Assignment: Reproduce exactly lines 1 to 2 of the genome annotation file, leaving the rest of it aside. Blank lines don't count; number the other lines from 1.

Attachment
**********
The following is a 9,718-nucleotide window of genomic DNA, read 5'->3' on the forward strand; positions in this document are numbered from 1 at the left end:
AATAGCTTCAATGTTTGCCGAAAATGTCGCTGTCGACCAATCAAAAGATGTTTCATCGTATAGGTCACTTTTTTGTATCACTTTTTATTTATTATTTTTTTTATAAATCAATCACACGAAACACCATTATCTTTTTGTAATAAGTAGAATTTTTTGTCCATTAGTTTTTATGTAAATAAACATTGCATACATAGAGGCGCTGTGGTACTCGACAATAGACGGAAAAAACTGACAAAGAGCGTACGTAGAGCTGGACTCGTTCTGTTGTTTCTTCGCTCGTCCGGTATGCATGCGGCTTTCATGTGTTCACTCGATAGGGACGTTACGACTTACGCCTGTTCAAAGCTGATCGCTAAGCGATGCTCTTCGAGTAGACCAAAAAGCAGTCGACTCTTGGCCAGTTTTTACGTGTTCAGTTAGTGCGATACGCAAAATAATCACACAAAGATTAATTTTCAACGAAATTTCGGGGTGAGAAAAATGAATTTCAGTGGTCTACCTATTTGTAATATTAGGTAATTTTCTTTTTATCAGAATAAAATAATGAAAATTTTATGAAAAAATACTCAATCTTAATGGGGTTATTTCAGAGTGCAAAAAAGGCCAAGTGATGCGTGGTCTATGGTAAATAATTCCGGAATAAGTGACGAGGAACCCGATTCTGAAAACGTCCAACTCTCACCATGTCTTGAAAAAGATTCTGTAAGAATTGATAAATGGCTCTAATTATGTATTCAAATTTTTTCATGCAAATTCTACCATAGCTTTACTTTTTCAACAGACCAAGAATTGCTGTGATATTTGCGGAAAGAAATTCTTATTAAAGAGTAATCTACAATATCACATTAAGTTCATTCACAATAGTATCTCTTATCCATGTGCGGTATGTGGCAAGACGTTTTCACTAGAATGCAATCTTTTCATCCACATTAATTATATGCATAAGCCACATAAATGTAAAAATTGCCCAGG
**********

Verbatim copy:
The following is a 9,718-nucleotide window of genomic DNA, read 5'->3' on the forward strand; positions in this document are numbered from 1 at the left end:
AATAGCTTCAATGTTTGCCGAAAATGTCGCTGTCGACCAATCAAAAGATGTTTCATCGTATAGGTCACTTTTTTGTATCACTTTTTATTTATTATTTTTTTTATAAATCAATCACACGAAACACCATTATCTTTTTGTAATAAGTAGAATTTTTTGTCCATTAGTTTTTATGTAAATAAACATTGCATACATAGAGGCGCTGTGGTACTCGACAATAGACGGAAAAAACTGACAAAGAGCGTACGTAGAGCTGGACTCGTTCTGTTGTTTCTTCGCTCGTCCGGTATGCATGCGGCTTTCATGTGTTCACTCGATAGGGACGTTACGACTTACGCCTGTTCAAAGCTGATCGCTAAGCGATGCTCTTCGAGTAGACCAAAAAGCAGTCGACTCTTGGCCAGTTTTTACGTGTTCAGTTAGTGCGATACGCAAAATAATCACACAAAGATTAATTTTCAACGAAATTTCGGGGTGAGAAAAATGAATTTCAGTGGTCTACCTATTTGTAATATTAGGTAATTTTCTTTTTATCAGAATAAAATAATGAAAATTTTATGAAAAAATACTCAATCTTAATGGGGTTATTTCAGAGTGCAAAAAAGGCCAAGTGATGCGTGGTCTATGGTAAATAATTCCGGAATAAGTGACGAGGAACCCGATTCTGAAAACGTCCAACTCTCACCATGTCTTGAAAAAGATTCTGTAAGAATTGATAAATGGCTCTAATTATGTATTCAAATTTTTTCATGCAAATTCTACCATAGCTTTACTTTTTCAACAGACCAAGAATTGCTGTGATATTTGCGGAAAGAAATTCTTATTAAAGAGTAATCTACAATATCACATTAAGTTCATTCACAATAGTATCTCTTATCCATGTGCGGTATGTGGCAAGACGTTTTCACTAGAATGCAATCTTTTCATCCACATTAATTATATGCATAAGCCACATAAATGTAAAAATTGCCCAGG